Yesterday, the highly anticipated stateside showstopper ‘La La Land’ opened in cinemas across the UK. It’s been dubbed ‘the musical for people who don’t like musicals’ which does have some truth to it.
The soundtrack to this love story is a perfect blend of traditional musical theatre and jazz, its recurring piano theme gives life to the story, and you are guaranteed to walk out with the ditty still ringing in your ears. But despite it’s over the top overture, the film manages to find an off-beat quirkiness which gives it it’s originality.
The amalgamation of old Hollywood chorus numbers with an honest and real storyline it what makes this film a hit.The story centers around two characters, Mia and Sebastian, who meet via chance encounters at parties full of LA socialites who they don't fit in with. As an aspiring actress and a struggling jazz musician the two embody the classic tale of star-crossed lovers who meet at uncertain times in both of their lives.
The two fall in love, spending each day perfecting their crafts together, in hopes of achieving their life long dreams. For Sebastian he is trying to save the dying art of jazz, beautifully portrayed by Ryan Gosling who spent 3 months mastering the piano which brings the film to life. Unlike Sebastian, Mia (Emma Stone) has a much more common dream, to be an actress in a city with lots of opportunity but little compassion.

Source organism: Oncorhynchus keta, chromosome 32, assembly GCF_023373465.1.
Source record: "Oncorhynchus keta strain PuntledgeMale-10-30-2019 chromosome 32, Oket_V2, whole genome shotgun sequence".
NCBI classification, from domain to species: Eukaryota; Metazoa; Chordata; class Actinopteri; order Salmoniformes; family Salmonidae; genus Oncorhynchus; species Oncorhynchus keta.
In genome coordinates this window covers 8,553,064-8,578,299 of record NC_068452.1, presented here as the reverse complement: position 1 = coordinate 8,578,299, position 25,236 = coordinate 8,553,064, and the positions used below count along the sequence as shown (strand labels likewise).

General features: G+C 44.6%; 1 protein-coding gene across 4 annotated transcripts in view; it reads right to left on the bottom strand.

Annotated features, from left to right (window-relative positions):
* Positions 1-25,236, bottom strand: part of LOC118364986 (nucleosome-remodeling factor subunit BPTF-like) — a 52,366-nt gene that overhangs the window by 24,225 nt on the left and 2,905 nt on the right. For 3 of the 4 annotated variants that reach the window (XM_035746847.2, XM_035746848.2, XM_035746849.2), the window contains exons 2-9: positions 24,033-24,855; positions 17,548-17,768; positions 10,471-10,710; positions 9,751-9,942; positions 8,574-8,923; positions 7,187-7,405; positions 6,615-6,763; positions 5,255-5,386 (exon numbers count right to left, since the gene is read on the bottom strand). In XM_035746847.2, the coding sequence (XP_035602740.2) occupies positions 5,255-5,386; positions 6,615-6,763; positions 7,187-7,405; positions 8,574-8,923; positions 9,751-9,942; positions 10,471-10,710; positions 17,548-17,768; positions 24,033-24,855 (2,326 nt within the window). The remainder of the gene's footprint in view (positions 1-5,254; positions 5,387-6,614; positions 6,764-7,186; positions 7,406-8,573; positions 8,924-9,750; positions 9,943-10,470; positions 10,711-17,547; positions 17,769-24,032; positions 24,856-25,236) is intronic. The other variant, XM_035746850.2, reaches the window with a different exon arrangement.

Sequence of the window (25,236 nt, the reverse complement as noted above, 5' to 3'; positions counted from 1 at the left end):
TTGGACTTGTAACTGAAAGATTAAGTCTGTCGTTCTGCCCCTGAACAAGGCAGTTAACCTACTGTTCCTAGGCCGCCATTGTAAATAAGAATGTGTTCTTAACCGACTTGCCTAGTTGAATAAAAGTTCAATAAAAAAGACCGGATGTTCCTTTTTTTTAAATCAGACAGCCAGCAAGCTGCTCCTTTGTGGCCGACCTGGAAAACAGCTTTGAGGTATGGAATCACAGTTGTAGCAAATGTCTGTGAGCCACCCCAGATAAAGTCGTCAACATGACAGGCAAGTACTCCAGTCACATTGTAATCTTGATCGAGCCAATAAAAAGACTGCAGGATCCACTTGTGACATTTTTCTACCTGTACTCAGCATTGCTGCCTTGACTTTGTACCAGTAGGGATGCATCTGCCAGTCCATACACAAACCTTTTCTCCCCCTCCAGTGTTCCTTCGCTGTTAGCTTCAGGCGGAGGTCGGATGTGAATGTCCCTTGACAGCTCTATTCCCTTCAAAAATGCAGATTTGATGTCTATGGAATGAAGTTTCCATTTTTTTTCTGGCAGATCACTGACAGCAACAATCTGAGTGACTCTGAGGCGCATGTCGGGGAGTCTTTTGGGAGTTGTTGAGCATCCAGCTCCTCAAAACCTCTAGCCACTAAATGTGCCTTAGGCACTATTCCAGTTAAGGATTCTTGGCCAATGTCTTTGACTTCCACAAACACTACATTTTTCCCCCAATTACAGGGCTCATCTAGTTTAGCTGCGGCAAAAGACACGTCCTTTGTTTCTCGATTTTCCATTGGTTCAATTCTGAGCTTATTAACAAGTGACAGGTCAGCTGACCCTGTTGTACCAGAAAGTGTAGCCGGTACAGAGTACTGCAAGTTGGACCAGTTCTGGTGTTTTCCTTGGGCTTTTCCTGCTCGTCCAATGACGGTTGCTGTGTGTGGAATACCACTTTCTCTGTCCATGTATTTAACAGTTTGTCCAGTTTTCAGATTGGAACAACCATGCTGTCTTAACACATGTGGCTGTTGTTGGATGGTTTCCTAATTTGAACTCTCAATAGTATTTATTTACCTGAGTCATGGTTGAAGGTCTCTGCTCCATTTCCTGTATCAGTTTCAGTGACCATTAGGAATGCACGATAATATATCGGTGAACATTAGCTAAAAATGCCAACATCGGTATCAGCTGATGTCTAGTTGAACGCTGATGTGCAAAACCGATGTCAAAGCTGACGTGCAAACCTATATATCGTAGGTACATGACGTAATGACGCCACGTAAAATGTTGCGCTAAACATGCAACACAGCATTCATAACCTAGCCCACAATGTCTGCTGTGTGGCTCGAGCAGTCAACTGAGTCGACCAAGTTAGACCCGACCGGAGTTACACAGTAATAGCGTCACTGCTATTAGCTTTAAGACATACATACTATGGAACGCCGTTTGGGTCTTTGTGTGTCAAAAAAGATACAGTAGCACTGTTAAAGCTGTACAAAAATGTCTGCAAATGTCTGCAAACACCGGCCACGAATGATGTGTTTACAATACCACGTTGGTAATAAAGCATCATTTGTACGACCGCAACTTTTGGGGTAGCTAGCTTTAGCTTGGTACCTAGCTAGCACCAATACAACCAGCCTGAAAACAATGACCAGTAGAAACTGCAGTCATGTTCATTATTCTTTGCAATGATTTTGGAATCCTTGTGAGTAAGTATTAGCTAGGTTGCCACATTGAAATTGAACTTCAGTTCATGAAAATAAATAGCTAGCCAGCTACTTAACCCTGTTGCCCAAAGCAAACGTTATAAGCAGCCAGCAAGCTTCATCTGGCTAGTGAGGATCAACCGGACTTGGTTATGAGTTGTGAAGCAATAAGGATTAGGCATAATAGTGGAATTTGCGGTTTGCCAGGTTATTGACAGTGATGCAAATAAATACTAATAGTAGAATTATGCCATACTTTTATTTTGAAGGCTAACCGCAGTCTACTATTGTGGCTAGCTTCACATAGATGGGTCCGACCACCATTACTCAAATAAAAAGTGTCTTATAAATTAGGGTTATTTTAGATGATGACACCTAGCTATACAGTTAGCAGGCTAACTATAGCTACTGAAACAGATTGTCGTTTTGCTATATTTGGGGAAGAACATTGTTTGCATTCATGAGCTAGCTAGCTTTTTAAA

As the film score says, the ‘city of stars’ eventually takes it’s toll on the pair, seeing one sell out and the other fall short. The ill-timed successes and failures of each character creates a divide in their relationship familiar for a lot of couples. Their story tackles the question of picking between two loves, the love in your life or the love of your life – your passion.
In the end the twinkling lights of city blind the two young lovers, causing them to part ways in the name of art. A bitter-sweet end to an extravagant tale of finding your place in ‘the business’.
The film was shot entirely in CinemaScope, reminiscent of old Hollywood classics, with scenes filmed on studio lots and painted sets which interchange rapidly with every new dance number. But as much as it is a huge romantic ensemble, it’s real charm is in its imperfections.
The singing and dancing were most defiantly not of broadway standard, but that only added realism to the fantasy. It would have been easy for casting directors to find the best triple threats in the business to play these roles, but the missteps are perhaps a mirror image to the flaws in the characters relationship.
Ultimately underneath all the glitz and the glamour, the story was rather simple, a love story that didn’t work out. Perhaps that was trying to make a point out of Hollywood as an industry and as a city. The name La La Land evokes the idea of a far away dream land, which in many ways this film is. But behind the large facade it’s actually the same as anywhere else, where when things don’t work out how you hoped they would, the world still keeps on turning. Proving that even in La La Land, you don’t get to have it all. ★★★★